There is a paradigm shift taking place in the sciences. It is taking place, though, under a variety of names and in a variety of fields. It is known as complexity or complex adaptive systems or emergence or self-organization or spontaneous orders. You can find scholars working in the traditions of philosopher of time, J.T. Fraser, in the Austrian school of economics, in psychology in the forms of evolutionary psychology, Piagetian psychology, or Gravesean pyschology (the last of which has been developed by Don Beck and Christopher Cowan in their work on Spiral Dynamics, and should be considered an emergentist evolutionary social psychology), and in complex systems. The latter of course are studied in places like the Santa Fe Institute and the Center for the Study of Complex Systems. The Fund for the Study of Spontaneous Orders, which is now associated with The Philanthropic Enterprise, and which has been an important institution for my own work, has worked for the past ten years to make these connections. Can we think of others?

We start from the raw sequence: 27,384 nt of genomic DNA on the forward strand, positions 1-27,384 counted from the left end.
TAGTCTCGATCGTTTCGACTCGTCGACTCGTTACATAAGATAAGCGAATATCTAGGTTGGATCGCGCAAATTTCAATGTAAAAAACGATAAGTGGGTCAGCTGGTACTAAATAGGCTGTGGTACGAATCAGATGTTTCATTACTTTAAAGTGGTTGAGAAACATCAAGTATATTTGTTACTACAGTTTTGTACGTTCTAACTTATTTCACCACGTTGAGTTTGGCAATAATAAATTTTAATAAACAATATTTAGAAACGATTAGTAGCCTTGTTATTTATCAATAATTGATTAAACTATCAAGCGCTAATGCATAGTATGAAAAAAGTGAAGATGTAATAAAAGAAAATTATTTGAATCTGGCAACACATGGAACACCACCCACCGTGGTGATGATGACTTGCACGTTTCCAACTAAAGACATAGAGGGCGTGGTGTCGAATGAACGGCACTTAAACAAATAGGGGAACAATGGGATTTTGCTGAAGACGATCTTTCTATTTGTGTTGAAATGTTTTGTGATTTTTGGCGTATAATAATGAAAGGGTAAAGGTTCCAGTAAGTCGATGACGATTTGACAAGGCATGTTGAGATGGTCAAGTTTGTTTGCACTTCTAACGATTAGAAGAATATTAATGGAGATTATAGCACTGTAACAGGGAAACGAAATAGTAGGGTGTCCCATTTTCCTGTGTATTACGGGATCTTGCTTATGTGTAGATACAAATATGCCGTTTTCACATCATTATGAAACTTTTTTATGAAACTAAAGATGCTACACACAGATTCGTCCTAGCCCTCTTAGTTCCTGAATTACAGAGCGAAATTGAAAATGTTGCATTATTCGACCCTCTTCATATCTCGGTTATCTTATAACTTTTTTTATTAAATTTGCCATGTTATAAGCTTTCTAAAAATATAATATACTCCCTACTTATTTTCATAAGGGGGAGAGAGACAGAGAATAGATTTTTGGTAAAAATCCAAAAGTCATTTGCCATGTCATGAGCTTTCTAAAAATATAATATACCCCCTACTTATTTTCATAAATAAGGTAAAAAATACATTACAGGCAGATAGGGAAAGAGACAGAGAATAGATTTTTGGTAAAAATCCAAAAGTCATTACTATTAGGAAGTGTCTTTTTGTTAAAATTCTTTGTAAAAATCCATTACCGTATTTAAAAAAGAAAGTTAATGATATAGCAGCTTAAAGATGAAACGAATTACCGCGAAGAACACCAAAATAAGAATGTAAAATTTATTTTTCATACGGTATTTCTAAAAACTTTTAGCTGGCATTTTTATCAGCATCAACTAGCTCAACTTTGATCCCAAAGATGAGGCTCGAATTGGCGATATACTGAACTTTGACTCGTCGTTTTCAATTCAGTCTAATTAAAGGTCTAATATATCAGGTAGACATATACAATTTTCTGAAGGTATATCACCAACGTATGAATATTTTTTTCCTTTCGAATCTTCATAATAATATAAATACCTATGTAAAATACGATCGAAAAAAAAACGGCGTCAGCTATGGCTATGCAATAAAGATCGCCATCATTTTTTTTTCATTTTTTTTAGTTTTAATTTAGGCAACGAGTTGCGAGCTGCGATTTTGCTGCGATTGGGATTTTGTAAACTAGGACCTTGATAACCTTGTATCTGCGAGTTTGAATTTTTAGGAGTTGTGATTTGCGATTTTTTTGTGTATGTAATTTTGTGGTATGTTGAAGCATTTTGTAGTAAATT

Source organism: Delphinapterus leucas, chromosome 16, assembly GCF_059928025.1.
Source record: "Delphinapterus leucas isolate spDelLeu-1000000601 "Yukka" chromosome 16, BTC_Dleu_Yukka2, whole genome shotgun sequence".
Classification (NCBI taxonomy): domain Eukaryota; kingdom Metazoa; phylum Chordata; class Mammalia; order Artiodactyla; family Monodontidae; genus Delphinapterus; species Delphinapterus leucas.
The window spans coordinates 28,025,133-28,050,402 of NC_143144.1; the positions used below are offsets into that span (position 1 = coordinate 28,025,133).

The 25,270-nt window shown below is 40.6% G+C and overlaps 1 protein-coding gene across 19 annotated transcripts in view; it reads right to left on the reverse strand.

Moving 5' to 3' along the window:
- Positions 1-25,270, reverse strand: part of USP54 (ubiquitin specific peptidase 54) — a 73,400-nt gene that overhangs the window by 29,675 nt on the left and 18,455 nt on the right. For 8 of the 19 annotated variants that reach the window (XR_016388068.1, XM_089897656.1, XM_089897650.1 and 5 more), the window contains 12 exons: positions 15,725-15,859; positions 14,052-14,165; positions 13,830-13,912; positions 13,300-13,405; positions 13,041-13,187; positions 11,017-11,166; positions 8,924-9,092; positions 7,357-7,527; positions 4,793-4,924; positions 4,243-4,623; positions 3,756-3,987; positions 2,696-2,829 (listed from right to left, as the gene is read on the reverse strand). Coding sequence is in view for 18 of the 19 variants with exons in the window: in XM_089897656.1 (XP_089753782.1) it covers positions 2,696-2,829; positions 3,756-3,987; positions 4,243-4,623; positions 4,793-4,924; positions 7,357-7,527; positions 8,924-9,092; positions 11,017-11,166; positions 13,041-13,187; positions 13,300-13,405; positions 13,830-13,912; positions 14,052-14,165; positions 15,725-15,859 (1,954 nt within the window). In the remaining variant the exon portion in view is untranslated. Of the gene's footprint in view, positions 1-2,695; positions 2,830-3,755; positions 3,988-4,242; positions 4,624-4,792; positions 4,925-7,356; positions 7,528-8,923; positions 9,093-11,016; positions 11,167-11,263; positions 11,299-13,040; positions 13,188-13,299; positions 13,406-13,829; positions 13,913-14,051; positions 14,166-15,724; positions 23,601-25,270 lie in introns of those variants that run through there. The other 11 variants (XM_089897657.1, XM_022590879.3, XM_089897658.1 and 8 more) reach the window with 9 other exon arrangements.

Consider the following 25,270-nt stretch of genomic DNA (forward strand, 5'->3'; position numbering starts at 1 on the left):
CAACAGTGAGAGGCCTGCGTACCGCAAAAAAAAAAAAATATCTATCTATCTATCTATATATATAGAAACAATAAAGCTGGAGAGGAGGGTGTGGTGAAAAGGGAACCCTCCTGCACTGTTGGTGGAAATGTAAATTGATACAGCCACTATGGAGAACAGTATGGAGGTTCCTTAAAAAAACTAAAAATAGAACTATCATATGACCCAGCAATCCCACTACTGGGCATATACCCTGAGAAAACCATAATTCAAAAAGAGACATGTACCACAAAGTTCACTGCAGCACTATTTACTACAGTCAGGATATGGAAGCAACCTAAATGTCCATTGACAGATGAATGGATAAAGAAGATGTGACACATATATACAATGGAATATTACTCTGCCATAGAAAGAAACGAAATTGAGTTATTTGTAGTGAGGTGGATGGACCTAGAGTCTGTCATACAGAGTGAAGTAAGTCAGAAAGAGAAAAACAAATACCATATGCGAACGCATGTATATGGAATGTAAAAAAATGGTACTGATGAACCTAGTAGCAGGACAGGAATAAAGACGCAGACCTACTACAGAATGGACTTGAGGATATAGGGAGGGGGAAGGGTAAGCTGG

But if this paradigm is to finally emerge as the dominant scientific paradigm, we need to get these groups speaking to one another. I find it amazing the degree to which the ideas I laid out in an earlier blog post have been rediscovered by a variety of groups in a variety of disciplines (and sometimes by different groups in the same disciplines), and developed along parallel lines while in complete ignorance of each other.